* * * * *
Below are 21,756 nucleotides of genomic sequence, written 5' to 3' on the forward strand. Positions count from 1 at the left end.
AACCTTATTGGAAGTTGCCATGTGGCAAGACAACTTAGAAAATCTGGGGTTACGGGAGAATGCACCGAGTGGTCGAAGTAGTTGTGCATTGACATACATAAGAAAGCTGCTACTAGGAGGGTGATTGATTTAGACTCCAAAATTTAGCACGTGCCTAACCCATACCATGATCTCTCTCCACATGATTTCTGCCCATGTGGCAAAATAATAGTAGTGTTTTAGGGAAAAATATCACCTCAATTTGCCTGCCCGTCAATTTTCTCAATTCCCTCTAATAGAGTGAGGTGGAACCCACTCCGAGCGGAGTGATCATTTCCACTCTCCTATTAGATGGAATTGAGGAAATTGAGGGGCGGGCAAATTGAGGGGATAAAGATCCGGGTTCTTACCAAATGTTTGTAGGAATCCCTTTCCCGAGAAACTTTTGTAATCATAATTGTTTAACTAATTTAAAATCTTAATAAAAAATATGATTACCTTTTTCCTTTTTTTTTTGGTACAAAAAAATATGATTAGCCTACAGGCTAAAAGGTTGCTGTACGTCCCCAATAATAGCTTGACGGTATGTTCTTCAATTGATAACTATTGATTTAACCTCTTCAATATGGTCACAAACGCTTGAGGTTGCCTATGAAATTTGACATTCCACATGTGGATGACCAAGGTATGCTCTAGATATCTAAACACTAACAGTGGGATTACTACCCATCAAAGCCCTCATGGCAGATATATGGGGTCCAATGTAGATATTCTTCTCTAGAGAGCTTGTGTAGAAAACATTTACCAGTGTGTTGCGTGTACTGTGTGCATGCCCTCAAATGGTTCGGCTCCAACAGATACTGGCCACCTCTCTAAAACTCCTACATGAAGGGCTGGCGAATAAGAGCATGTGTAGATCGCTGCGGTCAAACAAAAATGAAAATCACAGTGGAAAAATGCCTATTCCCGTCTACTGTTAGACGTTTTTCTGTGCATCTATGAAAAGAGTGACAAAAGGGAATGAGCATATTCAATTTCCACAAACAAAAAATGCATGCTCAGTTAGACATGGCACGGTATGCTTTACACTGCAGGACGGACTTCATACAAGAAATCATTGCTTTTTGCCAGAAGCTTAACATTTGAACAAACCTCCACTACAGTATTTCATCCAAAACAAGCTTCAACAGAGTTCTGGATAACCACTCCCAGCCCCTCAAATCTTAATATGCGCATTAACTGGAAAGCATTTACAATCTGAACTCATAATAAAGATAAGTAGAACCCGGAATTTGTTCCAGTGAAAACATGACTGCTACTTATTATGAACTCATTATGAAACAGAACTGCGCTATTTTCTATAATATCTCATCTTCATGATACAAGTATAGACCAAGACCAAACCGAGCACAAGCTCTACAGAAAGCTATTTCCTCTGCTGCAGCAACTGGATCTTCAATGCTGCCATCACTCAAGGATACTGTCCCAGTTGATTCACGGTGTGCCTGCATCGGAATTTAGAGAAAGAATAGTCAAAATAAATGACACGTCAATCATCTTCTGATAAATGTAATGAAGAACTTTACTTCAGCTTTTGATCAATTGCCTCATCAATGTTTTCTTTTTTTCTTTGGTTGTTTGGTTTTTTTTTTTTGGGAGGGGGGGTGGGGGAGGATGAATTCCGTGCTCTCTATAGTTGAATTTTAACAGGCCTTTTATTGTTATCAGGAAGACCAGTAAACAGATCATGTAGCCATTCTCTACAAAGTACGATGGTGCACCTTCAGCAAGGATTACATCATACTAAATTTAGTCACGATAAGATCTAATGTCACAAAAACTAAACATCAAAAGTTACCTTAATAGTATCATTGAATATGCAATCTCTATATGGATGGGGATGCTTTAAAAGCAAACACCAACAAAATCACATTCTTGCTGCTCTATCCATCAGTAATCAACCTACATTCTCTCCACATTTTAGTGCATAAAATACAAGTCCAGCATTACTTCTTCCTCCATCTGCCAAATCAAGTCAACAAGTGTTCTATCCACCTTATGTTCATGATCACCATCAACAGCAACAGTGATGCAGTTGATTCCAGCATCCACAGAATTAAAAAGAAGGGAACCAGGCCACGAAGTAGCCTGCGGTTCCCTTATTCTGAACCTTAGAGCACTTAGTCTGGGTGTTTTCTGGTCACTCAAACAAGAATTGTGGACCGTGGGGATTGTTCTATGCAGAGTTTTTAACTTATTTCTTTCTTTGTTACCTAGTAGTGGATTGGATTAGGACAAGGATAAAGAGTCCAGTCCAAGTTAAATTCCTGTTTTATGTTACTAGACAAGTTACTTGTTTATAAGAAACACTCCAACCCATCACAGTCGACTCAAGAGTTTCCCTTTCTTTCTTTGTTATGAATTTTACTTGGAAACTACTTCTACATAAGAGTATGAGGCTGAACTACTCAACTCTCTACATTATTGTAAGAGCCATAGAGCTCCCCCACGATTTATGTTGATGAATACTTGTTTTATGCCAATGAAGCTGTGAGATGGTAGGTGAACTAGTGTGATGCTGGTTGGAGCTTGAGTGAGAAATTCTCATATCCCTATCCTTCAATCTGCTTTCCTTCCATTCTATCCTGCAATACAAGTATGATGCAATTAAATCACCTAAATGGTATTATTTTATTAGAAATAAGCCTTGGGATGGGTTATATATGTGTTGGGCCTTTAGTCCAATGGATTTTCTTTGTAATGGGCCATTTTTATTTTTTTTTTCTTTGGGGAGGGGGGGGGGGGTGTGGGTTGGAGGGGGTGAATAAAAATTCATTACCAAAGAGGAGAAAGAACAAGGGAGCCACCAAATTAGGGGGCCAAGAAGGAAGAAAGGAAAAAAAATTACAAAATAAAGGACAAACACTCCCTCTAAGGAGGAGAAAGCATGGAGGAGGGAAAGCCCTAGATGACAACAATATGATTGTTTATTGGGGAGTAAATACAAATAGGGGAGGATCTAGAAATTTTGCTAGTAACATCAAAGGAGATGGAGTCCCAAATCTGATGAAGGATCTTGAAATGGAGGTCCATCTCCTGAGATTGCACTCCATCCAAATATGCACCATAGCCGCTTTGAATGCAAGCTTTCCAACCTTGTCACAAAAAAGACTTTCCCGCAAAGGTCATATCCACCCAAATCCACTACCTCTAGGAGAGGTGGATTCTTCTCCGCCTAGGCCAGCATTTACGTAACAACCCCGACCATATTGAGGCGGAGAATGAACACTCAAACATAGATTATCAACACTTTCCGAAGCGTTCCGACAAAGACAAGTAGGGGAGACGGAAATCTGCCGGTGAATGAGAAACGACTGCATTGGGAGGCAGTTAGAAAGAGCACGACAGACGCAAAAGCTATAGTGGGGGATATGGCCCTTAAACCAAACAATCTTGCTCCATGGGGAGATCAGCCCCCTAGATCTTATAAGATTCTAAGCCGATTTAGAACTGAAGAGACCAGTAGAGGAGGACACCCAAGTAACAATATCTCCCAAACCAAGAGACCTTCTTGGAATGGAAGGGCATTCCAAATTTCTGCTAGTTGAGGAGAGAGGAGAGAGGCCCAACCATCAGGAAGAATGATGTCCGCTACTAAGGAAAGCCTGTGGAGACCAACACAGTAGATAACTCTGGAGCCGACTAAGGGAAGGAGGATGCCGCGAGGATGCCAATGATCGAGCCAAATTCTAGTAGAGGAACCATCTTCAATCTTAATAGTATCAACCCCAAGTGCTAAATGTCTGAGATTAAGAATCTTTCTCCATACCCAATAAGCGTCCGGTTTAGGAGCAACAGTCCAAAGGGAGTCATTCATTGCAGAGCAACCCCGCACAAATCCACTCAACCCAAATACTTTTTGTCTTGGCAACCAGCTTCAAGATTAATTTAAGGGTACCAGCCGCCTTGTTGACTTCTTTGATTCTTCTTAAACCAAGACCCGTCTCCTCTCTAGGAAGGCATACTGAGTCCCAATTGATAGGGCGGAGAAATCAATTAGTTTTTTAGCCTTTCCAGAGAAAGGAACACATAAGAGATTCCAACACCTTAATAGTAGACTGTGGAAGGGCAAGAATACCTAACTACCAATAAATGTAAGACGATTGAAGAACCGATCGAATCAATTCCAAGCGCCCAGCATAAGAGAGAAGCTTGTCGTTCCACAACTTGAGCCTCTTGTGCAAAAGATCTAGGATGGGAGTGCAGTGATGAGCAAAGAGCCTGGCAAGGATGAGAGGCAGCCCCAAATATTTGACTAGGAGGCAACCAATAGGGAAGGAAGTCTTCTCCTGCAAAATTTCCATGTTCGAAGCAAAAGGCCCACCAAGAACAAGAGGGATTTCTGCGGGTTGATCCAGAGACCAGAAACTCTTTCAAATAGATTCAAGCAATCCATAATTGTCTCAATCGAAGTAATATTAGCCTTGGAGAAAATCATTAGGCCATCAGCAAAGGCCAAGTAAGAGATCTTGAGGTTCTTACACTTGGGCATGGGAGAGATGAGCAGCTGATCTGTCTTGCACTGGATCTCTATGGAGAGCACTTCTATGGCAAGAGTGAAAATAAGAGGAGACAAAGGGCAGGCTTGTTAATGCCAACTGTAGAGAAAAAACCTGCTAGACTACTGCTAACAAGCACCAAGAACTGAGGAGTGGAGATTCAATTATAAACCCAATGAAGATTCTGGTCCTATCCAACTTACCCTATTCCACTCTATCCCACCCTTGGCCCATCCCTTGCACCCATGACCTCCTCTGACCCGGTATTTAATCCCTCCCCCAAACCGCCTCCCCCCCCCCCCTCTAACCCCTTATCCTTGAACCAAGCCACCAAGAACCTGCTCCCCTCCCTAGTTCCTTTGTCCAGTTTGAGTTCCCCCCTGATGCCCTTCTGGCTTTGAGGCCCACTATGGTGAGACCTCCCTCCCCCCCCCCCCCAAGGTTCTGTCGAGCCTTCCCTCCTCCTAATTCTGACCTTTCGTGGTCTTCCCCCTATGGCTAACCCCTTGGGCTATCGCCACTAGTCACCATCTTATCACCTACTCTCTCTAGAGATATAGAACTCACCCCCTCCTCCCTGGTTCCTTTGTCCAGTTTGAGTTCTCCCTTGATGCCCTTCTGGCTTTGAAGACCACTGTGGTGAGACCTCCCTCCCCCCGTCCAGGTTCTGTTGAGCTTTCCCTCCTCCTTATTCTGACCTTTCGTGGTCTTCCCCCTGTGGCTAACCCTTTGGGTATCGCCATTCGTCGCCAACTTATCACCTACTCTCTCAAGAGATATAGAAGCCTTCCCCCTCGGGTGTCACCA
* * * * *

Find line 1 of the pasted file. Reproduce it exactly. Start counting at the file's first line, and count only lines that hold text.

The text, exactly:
Below are 21,756 nucleotides of genomic sequence, written 5' to 3' on the forward strand. Positions count from 1 at the left end.